noun pl. sar·coph·a·gi,
A stone coffin, often inscribed or decorated with sculpture.
Origin of sarcophagus
Greek sarkophagos coffin from (lithos) sarkophagos limestone that consumed the flesh of corpses laid in it sarx sark- flesh -phagos -phagous Word History: Sarcophagus,
our term for a stone coffin located above ground, has a macabre origin befitting a macabre thing. Its ultimate source is the Greek word sarkophagos,
“eating flesh, carnivorous,” a compound derived from sarx,
“flesh,” and phagein,
“to eat.” Sarkophagos
was also used in the phrase lithos
to denote a kind of limestone with caustic properties from which coffins were made in the ancient world. The Roman natural historian Pliny the Elder says that this stone was quarried near the town of Assos in the Troad and describes its remarkable properties as follows: “It is well known that the bodies of the dead placed in it will be completely consumed after forty days, except for the teeth.”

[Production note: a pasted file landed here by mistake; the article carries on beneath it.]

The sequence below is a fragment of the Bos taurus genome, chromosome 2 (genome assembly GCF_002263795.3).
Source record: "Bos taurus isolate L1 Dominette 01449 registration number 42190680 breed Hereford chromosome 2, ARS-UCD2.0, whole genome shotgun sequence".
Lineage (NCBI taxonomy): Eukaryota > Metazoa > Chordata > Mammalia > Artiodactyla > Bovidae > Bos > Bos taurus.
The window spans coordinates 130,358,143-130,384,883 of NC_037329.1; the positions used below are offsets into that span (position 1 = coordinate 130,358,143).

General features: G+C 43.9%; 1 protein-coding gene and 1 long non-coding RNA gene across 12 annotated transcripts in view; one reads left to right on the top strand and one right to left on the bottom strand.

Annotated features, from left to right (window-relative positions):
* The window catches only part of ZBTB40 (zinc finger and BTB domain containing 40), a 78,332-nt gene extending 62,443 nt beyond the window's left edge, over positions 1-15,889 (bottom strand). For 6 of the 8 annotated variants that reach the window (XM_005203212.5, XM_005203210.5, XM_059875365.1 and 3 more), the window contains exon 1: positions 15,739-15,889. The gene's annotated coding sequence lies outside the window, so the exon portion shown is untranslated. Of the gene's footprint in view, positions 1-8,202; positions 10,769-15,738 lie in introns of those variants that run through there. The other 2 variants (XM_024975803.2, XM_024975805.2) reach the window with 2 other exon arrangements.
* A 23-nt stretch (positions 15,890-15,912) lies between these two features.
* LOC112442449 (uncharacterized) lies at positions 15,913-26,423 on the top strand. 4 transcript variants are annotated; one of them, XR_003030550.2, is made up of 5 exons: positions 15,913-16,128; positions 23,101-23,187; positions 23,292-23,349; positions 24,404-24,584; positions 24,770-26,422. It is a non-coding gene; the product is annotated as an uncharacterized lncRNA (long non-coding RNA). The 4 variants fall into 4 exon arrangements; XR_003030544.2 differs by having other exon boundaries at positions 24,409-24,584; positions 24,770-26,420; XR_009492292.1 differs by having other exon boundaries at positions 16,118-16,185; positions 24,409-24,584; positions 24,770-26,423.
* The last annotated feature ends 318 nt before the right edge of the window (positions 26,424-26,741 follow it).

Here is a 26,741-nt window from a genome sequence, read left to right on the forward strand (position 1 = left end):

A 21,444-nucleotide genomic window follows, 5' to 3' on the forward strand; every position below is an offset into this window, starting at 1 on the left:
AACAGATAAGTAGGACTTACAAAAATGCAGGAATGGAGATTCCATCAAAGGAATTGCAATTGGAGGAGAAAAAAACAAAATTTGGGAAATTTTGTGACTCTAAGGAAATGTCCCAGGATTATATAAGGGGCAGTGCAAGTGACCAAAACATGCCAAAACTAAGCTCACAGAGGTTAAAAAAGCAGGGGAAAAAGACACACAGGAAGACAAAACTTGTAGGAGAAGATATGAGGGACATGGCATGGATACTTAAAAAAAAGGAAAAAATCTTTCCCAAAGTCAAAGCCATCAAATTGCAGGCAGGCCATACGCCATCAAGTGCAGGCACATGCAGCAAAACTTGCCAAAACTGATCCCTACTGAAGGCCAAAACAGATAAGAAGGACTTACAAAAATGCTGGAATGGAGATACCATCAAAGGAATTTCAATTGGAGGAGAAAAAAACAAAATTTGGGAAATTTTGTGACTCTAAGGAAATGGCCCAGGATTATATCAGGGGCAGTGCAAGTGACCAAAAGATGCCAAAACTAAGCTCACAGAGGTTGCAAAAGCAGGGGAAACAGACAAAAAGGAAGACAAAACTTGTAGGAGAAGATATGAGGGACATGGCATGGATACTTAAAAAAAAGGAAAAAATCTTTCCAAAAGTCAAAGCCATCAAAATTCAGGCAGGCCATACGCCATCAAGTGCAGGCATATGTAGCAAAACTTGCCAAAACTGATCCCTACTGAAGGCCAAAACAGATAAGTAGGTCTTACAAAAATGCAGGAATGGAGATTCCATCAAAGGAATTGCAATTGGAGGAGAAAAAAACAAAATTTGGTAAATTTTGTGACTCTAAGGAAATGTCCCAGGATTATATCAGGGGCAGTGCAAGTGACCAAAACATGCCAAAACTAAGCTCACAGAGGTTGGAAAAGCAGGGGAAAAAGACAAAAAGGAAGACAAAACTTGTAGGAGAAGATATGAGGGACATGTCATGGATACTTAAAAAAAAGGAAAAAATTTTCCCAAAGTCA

The Greek term sarkophagos
could also be used by itself as a noun to mean simply “coffin.” Greek sarkophagos
was borrowed into Latin as sarcophagus
and used in the phrase lapis
to refer to the same stone as in Greek. In Latin, too, sarcophagus
came to be used as a noun meaning “coffin made of any material.” The first known attestation of the word sarcophagus
in English dates from 1601 and occurs in a translation of Pliny's description of the stone. Later, sarcophagus
begins to be used in English with the meaning “stone coffin,” especially in descriptions of sarcophagi from antiquity.
(plural sarcophagi or sarcophaguses)
- A stone coffin, often inscribed or decorated with sculpture.
- (informal) The cement and steel structure that encases the destroyed reactor at the power station in Chernobyl, Ukraine.
From French sarcophage, from Latin sarcophagus, from Ancient Greek ÏƒÎ±ÏÎºÎ¿Ï†Î¬Î³Î¿Ï‚ (sarkophagos, “coffin of limestone", noun), so named from a supposed property of consuming the flesh of corpses laid in it, from ÏƒÎ±ÏÎºÎ¿Ï†Î¬Î³Î¿Ï‚ (sarkophagos, “flesh-eating, carnivorous"), from genitive ÏƒÎ±ÏÎºÏŒÏ‚ (sarkos) of ÏƒÎ¬ÏÎ¾ (sarks, “flesh, meat") + -Ï†Î¬Î³Î¿Ï‚ (-phagos) (from á¼”Ï†Î±Î³Î¿Î½ (ephagon), past of Ï†Î±Î³Îµá¿–Î½ (phagein, “to eat"))